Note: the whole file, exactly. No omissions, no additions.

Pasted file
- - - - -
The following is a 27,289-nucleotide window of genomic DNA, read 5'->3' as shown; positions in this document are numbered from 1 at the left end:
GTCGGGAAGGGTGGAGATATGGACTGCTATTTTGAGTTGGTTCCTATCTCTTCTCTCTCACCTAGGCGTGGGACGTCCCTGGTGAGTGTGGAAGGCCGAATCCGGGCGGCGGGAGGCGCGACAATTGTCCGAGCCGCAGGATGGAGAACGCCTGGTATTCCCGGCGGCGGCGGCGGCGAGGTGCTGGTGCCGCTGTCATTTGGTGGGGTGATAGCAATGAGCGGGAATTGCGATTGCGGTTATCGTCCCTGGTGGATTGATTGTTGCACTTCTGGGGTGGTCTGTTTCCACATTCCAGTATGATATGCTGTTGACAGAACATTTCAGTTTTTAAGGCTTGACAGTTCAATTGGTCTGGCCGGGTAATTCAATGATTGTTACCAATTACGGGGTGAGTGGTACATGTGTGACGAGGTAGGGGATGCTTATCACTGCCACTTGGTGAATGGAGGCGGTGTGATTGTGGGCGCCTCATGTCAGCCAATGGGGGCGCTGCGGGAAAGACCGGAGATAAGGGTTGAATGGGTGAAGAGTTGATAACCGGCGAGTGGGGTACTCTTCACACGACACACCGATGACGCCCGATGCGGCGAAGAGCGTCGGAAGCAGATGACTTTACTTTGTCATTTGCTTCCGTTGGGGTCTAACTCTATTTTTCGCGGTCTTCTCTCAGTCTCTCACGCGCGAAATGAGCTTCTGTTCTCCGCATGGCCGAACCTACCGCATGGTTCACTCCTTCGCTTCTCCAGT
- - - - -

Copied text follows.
The following is a 27,289-nucleotide window of genomic DNA, read 5'->3' as shown; positions in this document are numbered from 1 at the left end:
GTCGGGAAGGGTGGAGATATGGACTGCTATTTTGAGTTGGTTCCTATCTCTTCTCTCTCACCTAGGCGTGGGACGTCCCTGGTGAGTGTGGAAGGCCGAATCCGGGCGGCGGGAGGCGCGACAATTGTCCGAGCCGCAGGATGGAGAACGCCTGGTATTCCCGGCGGCGGCGGCGGCGAGGTGCTGGTGCCGCTGTCATTTGGTGGGGTGATAGCAATGAGCGGGAATTGCGATTGCGGTTATCGTCCCTGGTGGATTGATTGTTGCACTTCTGGGGTGGTCTGTTTCCACATTCCAGTATGATATGCTGTTGACAGAACATTTCAGTTTTTAAGGCTTGACAGTTCAATTGGTCTGGCCGGGTAATTCAATGATTGTTACCAATTACGGGGTGAGTGGTACATGTGTGACGAGGTAGGGGATGCTTATCACTGCCACTTGGTGAATGGAGGCGGTGTGATTGTGGGCGCCTCATGTCAGCCAATGGGGGCGCTGCGGGAAAGACCGGAGATAAGGGTTGAATGGGTGAAGAGTTGATAACCGGCGAGTGGGGTACTCTTCACACGACACACCGATGACGCCCGATGCGGCGAAGAGCGTCGGAAGCAGATGACTTTACTTTGTCATTTGCTTCCGTTGGGGTCTAACTCTATTTTTCGCGGTCTTCTCTCAGTCTCTCACGCGCGAAATGAGCTTCTGTTCTCCGCATGGCCGAACCTACCGCATGGTTCACTCCTTCGCTTCTCCAGT